The flowers and leaves are OK too, just serve them fresh.

The peel is fine as well; this will not hurt your rabbit. Just make sure you wash it thoroughly, so all dirt and pesticides are removed. The ends of the zucchini, or the part of the stem that remains, should be cut off. This part is too hard to chew.

The peel is excellent because it contains the most significant antioxidant levels. If you can get your hands on a yellow zucchini instead of the green variety, you should offer these as they may have more antioxidants.

So, it sounds pretty good- after all, who wouldn’t want to give their pet an antioxidant-rich veggie? It is actually not that simple- there are some risks involved you should know about.

Health Benefits: Is Zucchini Good for Rabbits?

But before we get to the potential risks of feeding zucchini to your bun, let’s have a look at all the great benefits it offers.

Rich in water, fiber, antioxidants, minerals, and vitamins, zucchini helps maintain proper hydration, aids the digestion processes, and promotes a healthy nervous system.

A Low-Calorie Treat

Obesity is actually a growing problem in pet rabbits because they rarely get enough exercise, but owners love to feed them their treats.

Did you know that in 100g of zucchini, there are just 17 calories? If you have a rabbit that is overweight or obese but still wants a treat, this is the way to go.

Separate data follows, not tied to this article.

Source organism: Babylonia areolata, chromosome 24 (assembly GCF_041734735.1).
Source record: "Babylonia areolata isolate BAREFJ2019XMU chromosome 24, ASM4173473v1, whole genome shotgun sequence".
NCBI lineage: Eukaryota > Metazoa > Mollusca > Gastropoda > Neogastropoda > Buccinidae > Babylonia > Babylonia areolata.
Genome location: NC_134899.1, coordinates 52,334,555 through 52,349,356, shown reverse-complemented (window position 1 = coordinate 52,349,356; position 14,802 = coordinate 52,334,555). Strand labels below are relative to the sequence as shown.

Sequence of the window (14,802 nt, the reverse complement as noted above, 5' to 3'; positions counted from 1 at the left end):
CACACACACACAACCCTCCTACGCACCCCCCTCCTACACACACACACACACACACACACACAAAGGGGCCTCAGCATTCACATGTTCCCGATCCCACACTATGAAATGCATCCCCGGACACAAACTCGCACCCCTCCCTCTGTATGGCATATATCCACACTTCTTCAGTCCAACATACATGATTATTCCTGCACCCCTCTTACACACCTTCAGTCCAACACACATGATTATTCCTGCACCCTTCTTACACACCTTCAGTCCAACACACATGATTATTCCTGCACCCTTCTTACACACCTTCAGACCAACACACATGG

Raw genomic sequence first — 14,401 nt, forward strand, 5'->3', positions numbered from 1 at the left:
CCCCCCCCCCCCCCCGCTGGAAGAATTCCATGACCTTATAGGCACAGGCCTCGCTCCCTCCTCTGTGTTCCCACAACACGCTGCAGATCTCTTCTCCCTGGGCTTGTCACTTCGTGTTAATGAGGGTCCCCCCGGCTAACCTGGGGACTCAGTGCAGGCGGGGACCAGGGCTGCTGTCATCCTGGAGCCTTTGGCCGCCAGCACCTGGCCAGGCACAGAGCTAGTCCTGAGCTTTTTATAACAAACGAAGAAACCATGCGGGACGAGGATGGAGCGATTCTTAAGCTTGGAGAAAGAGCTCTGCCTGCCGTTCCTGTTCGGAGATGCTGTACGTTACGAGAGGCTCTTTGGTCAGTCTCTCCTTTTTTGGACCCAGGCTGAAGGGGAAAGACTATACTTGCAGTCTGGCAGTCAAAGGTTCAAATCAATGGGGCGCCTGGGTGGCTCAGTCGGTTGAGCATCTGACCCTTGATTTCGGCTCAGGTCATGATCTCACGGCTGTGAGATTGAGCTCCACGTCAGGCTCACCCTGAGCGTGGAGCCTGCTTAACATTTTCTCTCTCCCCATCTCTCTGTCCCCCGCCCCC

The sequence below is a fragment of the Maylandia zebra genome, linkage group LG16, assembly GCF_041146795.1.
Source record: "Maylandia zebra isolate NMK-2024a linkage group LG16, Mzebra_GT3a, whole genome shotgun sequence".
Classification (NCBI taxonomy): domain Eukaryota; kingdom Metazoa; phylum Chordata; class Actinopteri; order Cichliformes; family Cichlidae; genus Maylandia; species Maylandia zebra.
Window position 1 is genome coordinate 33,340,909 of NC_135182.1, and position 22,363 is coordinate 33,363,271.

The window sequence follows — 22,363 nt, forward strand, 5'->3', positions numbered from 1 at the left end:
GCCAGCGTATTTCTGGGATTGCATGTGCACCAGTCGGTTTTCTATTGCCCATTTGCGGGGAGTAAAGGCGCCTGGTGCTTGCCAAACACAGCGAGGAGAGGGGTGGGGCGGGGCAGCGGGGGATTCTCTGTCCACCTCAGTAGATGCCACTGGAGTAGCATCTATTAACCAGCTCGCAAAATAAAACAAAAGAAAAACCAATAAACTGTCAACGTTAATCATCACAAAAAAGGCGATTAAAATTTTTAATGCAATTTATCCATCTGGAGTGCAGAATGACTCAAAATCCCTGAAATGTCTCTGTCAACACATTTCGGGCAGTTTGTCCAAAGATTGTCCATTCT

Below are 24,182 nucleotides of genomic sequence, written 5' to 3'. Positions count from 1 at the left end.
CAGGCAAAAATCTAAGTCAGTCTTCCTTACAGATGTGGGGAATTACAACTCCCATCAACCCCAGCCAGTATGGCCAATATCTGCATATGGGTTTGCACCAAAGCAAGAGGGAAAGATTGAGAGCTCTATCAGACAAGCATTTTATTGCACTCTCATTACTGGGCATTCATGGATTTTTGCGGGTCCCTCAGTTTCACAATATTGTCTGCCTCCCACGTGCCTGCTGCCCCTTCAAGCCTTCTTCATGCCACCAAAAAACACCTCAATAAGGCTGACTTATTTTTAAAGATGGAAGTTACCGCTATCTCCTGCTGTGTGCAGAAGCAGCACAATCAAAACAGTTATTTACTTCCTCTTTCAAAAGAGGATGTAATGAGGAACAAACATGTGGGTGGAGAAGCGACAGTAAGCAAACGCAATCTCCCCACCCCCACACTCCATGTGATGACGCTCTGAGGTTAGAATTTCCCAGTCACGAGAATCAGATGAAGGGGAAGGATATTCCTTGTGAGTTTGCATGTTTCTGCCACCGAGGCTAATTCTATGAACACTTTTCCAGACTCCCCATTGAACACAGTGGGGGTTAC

There’s almost no fat and zero cholesterol as well. It is really a superfood in terms of ways to nourish and enrich your rabbit’s life without causing them to put on weight.


Hydration Helper

Zucchini is mostly water. You can count on it to help your rabbit get some extra water in his diet. Since rabbits eat mostly hay that is dried grass, they need water to keep their digestion working, and zucchini can be a great way to offer some extra hydration in the diet.

Of course, this veggie is no substitute for the water bottle- make sure you always have an unlimited supply of clean water for your rabbit.

Digestion Aid

Zucchini is loaded with water, but it also contains fiber which is essential for digestion. Insoluble fiber helps bulk up the stools and will help your rabbit if he is constipated. The soluble fiber, on the other hand, helps feed the good bacteria of the gut.